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Saturday, September 7, 2013

This is a must read on Syria. I am posting the whole copy since it was from FB and not everyone has access. I don't think Father Guy would mind.

Yesterday I said I post post about Syria. I'm running a little behind today because my my allergies but I'll try to make a short post that can open a dialog which can lead to better understanding of the situation, at least as I see it.

Syria itself is an incredibly important place for all of humanity though most of us in the US have the impression that it is little more than just one of those Middle Eastern countries that wearies us with its modern politics and Islamic religion. Syria, historically speaking, is the birth place of civilization. Alphabetic writing started there with the cuneiform alphabet. The first major codex of civil law was written there in Hammerabi's Code. The ancient world would never developed sufficiently for Socrates and Plato to give us philosophy if agriculture had not developed in Syria first. We usually don't realize that Damascus is the city with the longest continuing occupation in the world, going back to 6,000 BC. I write this as an ardent Anglophile and one who is culturally Eurocentric. Honesty requires at least this much.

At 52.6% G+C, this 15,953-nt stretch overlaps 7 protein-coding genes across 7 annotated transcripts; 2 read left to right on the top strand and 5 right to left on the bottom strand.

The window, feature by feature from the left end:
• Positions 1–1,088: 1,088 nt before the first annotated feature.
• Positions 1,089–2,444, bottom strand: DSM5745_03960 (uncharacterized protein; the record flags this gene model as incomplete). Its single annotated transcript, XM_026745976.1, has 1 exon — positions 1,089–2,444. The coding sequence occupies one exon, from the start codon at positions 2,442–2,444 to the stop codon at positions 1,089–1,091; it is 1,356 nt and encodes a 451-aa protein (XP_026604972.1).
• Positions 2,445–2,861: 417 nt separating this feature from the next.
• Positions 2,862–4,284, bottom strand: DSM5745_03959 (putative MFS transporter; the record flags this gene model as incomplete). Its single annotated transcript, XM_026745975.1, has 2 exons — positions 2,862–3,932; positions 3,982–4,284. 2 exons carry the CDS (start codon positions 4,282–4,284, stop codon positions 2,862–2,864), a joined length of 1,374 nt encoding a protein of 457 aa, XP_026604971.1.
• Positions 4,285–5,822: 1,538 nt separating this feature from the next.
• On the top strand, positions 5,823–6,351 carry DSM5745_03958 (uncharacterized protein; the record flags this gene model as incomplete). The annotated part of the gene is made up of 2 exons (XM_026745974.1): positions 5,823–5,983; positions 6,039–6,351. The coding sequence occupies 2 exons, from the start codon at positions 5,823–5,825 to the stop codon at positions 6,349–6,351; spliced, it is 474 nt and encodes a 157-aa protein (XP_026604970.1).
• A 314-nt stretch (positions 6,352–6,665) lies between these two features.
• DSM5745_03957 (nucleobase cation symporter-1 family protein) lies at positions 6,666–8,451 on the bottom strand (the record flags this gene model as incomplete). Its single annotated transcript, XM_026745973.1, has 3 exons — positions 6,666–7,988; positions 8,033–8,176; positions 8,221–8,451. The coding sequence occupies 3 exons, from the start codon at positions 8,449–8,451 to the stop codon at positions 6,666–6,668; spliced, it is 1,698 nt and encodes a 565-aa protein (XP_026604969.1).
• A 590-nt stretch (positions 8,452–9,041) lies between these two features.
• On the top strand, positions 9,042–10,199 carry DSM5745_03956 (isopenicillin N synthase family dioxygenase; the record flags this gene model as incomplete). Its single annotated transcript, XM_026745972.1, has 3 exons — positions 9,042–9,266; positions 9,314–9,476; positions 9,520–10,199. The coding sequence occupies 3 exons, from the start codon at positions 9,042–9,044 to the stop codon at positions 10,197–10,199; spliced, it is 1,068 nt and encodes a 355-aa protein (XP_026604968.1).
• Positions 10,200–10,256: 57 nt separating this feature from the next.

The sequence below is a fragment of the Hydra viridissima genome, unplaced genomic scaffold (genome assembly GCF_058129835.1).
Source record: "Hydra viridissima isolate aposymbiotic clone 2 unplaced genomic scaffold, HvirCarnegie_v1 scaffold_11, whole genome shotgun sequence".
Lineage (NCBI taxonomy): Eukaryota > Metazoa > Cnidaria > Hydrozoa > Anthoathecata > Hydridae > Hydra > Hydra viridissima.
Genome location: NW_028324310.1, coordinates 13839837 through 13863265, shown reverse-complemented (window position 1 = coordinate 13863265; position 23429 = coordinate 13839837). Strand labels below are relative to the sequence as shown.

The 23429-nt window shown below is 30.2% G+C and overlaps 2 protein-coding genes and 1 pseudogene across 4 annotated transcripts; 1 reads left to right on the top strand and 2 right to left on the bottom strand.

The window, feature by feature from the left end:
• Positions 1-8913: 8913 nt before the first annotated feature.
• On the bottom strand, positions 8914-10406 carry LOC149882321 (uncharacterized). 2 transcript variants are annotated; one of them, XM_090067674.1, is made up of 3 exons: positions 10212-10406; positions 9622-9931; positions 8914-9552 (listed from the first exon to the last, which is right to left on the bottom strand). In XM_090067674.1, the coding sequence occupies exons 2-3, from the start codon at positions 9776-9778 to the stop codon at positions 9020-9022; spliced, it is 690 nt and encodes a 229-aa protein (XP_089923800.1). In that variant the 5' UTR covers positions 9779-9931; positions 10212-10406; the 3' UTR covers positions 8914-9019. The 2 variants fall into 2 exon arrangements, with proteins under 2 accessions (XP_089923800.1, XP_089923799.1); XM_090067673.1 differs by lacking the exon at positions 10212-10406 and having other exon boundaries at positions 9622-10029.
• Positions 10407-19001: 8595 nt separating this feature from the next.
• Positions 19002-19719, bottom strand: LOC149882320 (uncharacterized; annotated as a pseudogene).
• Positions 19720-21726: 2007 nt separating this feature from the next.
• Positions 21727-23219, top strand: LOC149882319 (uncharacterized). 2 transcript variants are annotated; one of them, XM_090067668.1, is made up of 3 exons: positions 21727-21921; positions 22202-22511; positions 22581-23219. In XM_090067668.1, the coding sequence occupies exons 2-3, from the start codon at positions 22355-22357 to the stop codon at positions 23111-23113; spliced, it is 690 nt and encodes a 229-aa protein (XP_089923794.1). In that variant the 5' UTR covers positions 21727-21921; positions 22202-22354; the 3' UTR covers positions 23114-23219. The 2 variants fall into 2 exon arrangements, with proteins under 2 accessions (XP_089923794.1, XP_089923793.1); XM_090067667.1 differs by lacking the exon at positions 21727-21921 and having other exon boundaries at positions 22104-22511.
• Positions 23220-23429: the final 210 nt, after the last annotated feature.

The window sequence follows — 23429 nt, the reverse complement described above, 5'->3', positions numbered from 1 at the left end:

Syria endured the Hellenization of Alexander the Great and became a greater player in the world of that age than Athens or Sparta. It was one of the leading provinces of the Roman Empire, with Antioch the third most most important city of the empire behind Rome and Alexandria. So it's romantitas was firmly established long before France was French. We find the early Christian Church actively growing in Syria in the Book of the Acts. St Paul lived in Damascus for a few years following his baptism and later had Antioch as his base. In fact, it was in the city of Antioch that those "in the way" were first called Christian. It was later the third Patriarch of Antioch, St Ignatius who first called the Church Catholic (117 AD).